An ecosystem is a biological environment consisting of all the organisms living in a particular area, as well as all the nonliving, physical components of the environment with which the organisms interact, such as air, soil, water and sunlight.sEcosystems are functional units consisting of living things in a given area, non-living chemical and physical factors of their environment, linked together through nutrient cycle and energy flow.
Greater Yellowstone Ecosystem
Large marine ecosystem
Subsurface Lithoautotrophic Microbial Ecosystem
Detoxifying natural substances
The services and goods an ecosystem provides are often undervalued as many of them are without market value. Broad examples include:
regulating (climate, floods, nutrient balance, water filtration)
provisioning (food, medicine, fur, minerals)
cultural (science, spiritual, ceremonial, recreation, aesthetic)
supporting (nutrient cycling, photosynthesis, soil formation).
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(Organisation or Structural aspect of an ecosystem)
An ecosystem comprises of two basic components
i) Abiotic components and
ii) Biotic components
The relationship between the biotic components and abiotic components of an ecosystem is called ‘holocoenosis’.
Abiotic ComponentsBack to Top
These include the non-living, physico – chemical factors such as air, water, soil and the basic elements and compounds of the environment.
Abiotic factors are broadly classified under three categories.
Climatic factors which include the climatic regime and physical factors of the environment like light, humidity, atmospheric temperature, wind, etc.
Edaphic factors which are related to the structure and composition of soil including its physical and chemical properties, like soil and its types, soil profile, minerals, organic matter, soil water, soil organisms.
Inorganic substances like water, carbon, sulphur, nitrogen, phosphorus and so on. Organic substances like proteins, lipids, carbohydrates, humic substances etc.
Biotic ComponentsBack to Top
It comprises the living part of the environment, which includes the association of a number of interrelated populations belonging to different species in a common environment.
The populations are that of animal community, plant community and microbial community.
Biotic community is distinguished into autotrophs, heterotrophs and saprotrophs.
Autotrophs (Gr: auto – self, trophos – feeder) are also called producers, convertors or transducers.
These are photosynthetic plants, generally chlorophyll bearing, which synthesize high-energy complex organic compounds (food) from inorganic raw materials with the help of sunlight, and the process is referred as photosynthesis.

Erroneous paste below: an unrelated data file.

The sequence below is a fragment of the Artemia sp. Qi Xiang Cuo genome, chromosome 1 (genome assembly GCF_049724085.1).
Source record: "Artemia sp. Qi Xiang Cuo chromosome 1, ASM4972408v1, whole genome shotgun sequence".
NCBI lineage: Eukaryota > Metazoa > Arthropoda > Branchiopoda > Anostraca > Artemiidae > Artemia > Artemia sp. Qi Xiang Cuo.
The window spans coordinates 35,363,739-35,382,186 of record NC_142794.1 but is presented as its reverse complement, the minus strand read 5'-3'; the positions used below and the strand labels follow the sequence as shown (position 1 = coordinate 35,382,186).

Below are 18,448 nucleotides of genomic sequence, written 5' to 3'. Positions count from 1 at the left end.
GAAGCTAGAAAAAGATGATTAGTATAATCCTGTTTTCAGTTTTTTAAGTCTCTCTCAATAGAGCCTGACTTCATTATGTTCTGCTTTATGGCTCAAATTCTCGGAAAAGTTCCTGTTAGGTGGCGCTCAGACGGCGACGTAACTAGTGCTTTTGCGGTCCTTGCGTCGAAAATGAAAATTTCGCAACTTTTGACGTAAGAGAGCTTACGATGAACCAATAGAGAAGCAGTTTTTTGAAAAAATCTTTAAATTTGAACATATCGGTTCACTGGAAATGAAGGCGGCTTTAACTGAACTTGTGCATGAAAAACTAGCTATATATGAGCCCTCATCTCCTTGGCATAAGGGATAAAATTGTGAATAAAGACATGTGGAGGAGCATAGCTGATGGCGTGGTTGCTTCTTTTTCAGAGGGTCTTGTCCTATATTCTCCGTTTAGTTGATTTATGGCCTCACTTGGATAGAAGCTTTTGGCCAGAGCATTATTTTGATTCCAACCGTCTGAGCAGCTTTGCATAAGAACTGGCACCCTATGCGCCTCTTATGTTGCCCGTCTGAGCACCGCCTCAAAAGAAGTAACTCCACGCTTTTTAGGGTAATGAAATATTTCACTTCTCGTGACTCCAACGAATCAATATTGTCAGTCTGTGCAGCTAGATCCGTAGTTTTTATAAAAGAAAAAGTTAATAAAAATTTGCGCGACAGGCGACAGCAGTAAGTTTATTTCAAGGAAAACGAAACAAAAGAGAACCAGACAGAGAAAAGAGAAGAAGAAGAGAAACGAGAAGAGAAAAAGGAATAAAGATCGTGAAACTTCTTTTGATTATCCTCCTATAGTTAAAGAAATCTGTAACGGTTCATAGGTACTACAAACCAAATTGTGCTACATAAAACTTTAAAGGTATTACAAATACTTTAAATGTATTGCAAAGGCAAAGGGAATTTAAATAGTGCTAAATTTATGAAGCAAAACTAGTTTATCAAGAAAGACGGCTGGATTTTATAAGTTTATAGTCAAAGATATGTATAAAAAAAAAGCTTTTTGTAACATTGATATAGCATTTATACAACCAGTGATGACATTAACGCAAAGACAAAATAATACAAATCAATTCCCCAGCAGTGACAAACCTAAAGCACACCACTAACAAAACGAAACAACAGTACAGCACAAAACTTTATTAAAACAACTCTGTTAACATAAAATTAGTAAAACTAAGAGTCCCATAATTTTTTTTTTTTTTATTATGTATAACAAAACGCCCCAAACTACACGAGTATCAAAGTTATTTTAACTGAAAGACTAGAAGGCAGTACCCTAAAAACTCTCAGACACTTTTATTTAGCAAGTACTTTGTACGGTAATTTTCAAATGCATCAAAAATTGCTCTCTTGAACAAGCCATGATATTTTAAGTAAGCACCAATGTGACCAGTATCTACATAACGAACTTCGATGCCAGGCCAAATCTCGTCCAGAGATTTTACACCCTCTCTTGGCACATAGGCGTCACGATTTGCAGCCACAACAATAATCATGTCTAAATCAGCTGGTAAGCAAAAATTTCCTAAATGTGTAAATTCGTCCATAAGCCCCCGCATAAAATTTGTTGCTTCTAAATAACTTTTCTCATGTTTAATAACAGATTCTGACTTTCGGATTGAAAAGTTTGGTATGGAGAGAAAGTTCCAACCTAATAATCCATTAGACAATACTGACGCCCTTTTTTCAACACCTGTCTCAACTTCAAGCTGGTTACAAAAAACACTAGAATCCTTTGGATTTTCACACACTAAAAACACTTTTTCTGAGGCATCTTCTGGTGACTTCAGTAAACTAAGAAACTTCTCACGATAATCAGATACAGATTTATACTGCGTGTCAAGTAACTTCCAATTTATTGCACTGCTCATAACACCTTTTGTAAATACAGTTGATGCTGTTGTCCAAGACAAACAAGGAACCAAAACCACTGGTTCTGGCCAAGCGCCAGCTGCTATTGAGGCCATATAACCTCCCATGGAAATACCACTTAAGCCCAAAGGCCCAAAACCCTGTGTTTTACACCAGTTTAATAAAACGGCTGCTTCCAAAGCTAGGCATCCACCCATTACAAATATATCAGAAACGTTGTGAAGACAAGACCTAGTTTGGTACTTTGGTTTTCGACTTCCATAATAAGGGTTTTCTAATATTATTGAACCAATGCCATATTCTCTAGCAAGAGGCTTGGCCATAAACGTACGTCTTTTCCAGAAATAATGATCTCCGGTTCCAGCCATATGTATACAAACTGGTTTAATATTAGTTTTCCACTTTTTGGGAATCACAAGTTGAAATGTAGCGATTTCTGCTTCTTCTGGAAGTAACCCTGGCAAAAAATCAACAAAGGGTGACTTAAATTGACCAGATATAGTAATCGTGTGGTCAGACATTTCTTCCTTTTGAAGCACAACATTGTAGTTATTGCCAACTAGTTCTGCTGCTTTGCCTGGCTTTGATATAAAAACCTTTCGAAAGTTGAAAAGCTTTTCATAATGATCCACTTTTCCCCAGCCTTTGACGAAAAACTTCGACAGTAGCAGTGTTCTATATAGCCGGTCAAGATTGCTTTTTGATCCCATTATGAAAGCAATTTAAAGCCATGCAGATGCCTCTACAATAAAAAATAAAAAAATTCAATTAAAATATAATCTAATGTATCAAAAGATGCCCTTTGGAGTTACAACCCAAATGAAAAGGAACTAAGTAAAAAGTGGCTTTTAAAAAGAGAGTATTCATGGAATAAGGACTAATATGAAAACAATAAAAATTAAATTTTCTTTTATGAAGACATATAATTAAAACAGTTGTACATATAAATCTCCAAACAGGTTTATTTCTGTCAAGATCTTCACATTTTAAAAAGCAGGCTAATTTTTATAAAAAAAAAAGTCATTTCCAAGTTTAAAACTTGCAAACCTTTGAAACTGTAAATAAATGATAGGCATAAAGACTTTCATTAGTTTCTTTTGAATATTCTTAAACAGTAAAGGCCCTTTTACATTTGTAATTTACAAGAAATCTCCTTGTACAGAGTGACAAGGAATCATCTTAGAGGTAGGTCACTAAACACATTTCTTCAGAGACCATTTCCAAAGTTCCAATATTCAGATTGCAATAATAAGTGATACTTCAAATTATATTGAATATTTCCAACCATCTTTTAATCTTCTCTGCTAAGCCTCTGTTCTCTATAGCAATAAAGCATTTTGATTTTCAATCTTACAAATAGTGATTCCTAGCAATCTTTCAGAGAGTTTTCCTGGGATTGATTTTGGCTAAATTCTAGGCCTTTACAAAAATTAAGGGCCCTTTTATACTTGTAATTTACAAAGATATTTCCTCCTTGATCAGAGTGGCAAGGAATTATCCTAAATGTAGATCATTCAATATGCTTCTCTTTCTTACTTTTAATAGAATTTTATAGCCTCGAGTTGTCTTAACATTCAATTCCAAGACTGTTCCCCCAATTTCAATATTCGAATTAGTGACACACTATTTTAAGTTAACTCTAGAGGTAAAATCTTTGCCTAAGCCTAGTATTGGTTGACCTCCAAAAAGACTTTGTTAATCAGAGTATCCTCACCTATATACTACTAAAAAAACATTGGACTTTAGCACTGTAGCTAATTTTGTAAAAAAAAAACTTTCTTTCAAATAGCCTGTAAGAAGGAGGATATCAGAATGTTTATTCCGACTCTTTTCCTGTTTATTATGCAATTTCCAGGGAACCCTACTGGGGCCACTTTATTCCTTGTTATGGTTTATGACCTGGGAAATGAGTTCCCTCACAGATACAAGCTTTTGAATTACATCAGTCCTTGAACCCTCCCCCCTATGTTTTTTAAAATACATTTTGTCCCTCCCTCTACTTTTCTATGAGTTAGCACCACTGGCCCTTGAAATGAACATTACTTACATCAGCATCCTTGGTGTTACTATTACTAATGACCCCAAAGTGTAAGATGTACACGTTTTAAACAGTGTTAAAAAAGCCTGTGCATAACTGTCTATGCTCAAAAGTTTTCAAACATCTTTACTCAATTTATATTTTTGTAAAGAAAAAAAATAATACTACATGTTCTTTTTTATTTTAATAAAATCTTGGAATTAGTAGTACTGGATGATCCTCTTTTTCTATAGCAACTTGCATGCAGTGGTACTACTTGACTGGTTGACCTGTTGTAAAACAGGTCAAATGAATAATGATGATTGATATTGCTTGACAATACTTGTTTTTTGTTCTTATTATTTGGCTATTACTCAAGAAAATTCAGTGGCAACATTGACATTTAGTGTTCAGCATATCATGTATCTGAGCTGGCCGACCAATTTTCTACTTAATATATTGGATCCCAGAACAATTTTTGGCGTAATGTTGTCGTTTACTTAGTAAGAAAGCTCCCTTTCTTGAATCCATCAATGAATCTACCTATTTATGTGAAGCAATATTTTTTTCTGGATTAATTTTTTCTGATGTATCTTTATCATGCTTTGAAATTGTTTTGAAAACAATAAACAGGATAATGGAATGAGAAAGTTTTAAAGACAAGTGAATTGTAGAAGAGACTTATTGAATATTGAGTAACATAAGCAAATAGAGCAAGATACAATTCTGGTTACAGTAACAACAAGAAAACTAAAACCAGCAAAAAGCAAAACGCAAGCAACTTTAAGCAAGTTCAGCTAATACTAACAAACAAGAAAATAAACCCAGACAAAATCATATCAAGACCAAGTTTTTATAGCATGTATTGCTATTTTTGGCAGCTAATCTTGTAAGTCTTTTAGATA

Autortophs form the basis of any biotic system.
In terrestrial ecosystems, the autotrophs are mainly the rooted plants.
Animal and Plant Cell Structures Instructions: Your lab report will consist of the completed tables. Label each structure of the plant and animal cell with its description and function in the tables provided. When your lab report is complete, post it in Submitted Assignment files. 1. Animal Cell: Observe the diagram showing the components of an animal cell. Using the textbook and virtual library ...
In aquatic ecosystems, floating plants called phytoplankton and shallow water rooted plants called macrophytes are the dominant producers.
Heterotrophs (Gr: heteros – other; trophs – feeder) are called consumers, which are generally animals feeding on other organisms.
Consumer’s also referred as phagotrophs (phago – to ingest or swallow) or macroconsumers are mainly herbivores and carnivores.
Herbivores are referred as First order consumers or primary consumers, as they feed directly on plants.
For e.g., Terrestrial ecosystem consumers like cattle, deer, rabbit, grass hopper, etc.
Aquatic ecosystem consumers like protozoans, crustaceans, etc.
Carnivores are animals, which feed or prey upon other animals.
Primary carnivores or Second order consumers include the animals which feed on the herbivorous animals.
For e.g., fox, frog, predatory birds, smaller fishes, snakes, etc.
Secondary carnivores or Third order consumers include the animals, which feed on the primary carnivores.
For e.g., wolf, peacock, owl, etc.
Secondary carnivores are preyed upon by some larger carnivores.
Tertiary carnivores or Quaternary consumers include the animals, which feed on the secondary carnivores.
For e.g., lion, tiger, etc.
These are not eaten by any other animals.
The larger carnivores, which cannot be preyed upon further are called top carnivores.
Saprotrophs (Gr: sapros – rotten; trophos – feeder) are also called decomposers or reducers. They break down the complex organic compounds of dead matter (of plants and animals).
Decomposers do not ingest their food. Instead they secrete digestive enzymes into the dead and decaying plant and animal remains to digest the organic material. Enzymes act upon the complex organic compounds of the dead matter.
Decomposers absorb a part of the decomposition products for their own nourishment. The remaining substances are added as minerals to the substratum (mineralisation).
Released minerals are reused (utilised) as nutrients by the plants (producers).